WO2005017585A1 - Method and device for determining the angular position of a polarization maintaining optical fiber - Google Patents

Method and device for determining the angular position of a polarization maintaining optical fiber Download PDF

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WO2005017585A1
WO2005017585A1 PCT/EP2004/009280 EP2004009280W WO2005017585A1 WO 2005017585 A1 WO2005017585 A1 WO 2005017585A1 EP 2004009280 W EP2004009280 W EP 2004009280W WO 2005017585 A1 WO2005017585 A1 WO 2005017585A1
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body
plurality
respective
angular
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PCT/EP2004/009280
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Karsten Contag
Richard Kopold
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Ccs Technology, Inc.
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    • GPHYSICS
    • G01MEASURING; TESTING
    • G01BMEASURING LENGTH, THICKNESS OR SIMILAR LINEAR DIMENSIONS; MEASURING ANGLES; MEASURING AREAS; MEASURING IRREGULARITIES OF SURFACES OR CONTOURS
    • G01B11/00Measuring arrangements characterised by the use of optical means
    • G01B11/26Measuring arrangements characterised by the use of optical means for measuring angles or tapers; for testing the alignment of axes
    • G01B11/27Measuring arrangements characterised by the use of optical means for measuring angles or tapers; for testing the alignment of axes for testing the alignment of axes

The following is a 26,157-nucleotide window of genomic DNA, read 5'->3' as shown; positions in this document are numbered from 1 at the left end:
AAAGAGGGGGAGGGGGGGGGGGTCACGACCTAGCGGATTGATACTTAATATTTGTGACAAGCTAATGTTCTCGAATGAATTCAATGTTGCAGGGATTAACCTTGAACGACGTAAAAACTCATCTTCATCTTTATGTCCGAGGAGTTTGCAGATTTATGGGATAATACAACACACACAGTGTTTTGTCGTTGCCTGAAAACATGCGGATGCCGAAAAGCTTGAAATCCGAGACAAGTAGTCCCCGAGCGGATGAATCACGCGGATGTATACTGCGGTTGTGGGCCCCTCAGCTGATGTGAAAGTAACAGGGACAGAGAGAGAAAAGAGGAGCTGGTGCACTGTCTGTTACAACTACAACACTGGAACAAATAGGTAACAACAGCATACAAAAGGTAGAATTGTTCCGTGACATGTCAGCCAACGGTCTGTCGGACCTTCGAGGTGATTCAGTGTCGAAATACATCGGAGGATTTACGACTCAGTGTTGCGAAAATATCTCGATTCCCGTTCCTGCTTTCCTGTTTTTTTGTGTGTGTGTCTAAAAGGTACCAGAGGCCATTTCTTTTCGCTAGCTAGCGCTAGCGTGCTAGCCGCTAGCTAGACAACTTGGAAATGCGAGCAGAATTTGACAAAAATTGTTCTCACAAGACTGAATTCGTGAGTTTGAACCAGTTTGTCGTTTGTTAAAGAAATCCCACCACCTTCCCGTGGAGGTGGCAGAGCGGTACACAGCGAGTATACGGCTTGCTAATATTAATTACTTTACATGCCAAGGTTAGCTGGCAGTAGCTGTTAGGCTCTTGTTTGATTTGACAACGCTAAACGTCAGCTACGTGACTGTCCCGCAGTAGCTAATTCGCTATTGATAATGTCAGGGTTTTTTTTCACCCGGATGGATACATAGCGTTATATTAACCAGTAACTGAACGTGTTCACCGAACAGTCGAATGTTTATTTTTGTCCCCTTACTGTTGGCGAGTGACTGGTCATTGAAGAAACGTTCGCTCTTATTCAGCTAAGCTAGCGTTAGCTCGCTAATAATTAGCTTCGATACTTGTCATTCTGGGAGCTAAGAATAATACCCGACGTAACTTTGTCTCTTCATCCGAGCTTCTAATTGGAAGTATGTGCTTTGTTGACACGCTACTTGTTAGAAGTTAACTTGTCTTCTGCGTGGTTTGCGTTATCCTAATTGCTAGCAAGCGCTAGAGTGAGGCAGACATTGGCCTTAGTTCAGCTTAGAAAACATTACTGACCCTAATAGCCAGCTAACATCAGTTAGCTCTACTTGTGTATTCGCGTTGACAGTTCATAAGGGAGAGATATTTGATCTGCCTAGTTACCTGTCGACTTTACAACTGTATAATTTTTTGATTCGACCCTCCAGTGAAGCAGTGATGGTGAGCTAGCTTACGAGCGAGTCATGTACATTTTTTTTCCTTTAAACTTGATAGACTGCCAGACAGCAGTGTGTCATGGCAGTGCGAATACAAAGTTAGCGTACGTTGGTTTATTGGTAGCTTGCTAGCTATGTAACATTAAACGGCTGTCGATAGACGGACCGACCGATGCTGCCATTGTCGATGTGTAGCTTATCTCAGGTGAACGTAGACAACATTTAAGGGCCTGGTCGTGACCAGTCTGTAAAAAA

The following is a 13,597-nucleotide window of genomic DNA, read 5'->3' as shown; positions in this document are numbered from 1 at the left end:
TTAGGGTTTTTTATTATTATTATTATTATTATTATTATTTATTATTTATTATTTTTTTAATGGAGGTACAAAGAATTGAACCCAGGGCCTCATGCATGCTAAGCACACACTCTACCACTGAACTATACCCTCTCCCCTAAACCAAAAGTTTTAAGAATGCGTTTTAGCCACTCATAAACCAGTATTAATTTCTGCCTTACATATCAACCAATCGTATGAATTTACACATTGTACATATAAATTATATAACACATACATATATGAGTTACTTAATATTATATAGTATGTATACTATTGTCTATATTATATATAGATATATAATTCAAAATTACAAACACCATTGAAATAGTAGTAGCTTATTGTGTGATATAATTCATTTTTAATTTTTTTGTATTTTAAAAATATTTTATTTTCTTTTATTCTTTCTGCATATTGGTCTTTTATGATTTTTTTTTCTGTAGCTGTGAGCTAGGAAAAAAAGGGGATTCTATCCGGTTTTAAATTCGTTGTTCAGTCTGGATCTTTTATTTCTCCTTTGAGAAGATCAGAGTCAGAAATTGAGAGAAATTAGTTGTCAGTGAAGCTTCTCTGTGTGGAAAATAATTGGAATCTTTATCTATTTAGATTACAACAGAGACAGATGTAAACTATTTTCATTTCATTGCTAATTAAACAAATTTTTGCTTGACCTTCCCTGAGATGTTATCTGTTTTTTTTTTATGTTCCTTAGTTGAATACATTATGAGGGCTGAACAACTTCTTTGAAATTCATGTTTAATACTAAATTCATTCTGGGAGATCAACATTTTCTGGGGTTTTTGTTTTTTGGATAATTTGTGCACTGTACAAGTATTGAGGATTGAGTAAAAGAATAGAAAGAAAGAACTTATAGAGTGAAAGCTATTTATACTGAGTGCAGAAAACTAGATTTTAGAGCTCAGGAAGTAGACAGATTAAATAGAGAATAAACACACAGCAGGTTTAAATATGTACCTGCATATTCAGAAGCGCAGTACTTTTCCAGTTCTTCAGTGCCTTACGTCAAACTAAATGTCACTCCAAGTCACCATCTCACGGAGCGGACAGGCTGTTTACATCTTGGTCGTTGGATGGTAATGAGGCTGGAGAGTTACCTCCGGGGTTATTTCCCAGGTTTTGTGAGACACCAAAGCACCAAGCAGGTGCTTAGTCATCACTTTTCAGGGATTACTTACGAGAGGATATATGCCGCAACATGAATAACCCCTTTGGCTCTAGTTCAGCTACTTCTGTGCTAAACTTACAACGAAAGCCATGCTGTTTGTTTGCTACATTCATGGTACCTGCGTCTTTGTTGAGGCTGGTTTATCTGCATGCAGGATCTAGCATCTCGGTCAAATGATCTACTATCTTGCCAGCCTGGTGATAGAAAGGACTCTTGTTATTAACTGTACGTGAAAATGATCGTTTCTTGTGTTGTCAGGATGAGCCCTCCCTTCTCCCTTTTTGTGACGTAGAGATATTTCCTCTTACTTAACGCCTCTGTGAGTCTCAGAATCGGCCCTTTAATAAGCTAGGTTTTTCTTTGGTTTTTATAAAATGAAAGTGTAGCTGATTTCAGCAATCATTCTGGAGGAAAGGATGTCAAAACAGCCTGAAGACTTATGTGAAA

• G01B11/272Measuring arrangements characterised by the use of optical means for measuring angles or tapers; for testing the alignment of axes for testing the alignment of axes using photoelectric detection means
    • GPHYSICS
    • G02OPTICS
    • G02BOPTICAL ELEMENTS, SYSTEMS, OR APPARATUS
    • G02B6/00Light guides
    • G02B6/24Coupling light guides
    • G02B6/255Splicing of light guides, e.g. by fusion or bonding
    • G02B6/2551Splicing of light guides, e.g. by fusion or bonding using thermal methods, e.g. fusion welding by arc discharge, laser beam, plasma torch
    • GPHYSICS
    • G02OPTICS
    • G02BOPTICAL ELEMENTS, SYSTEMS, OR APPARATUS
    • G02B6/00Light guides
    • G02B6/02Optical fibre with cladding with or without a coating
    • G02B6/024Optical fibre with cladding with or without a coating with polarisation maintaining properties

Abstract

A method for determining the angular position of at least one axial optical asymmetry of a cylindrical body, in particular of an optical fiber, provides for the following steps: the body (4) is illuminated by a light beam (7) and is rotated through an angular interval (α1-α4) about its longitudinal axis. At a plurality of different angular rotational positions (α), a respective distribution function (I) of an intensity of light, which has passed through the body, in a direction (X) perpendicular to the axis of the body is determined. The distribution functions (I) are analyzed subsequently thereby determining, at a plurality of different angular rotational positions (α), at least one respective characteristic value (S, M) calculated from a plurality of light intensity values along a respective one of the distribution functions (I). The plurality of calculated characteristic values (S, M) as a function of the angular rotational position (α) of the body is analyzed to determine an extremum (d) of the plurality of characteristic values being a measure of the angular rotational position (α) of the body. According to the invention, an alignment process provides for higher accuracy.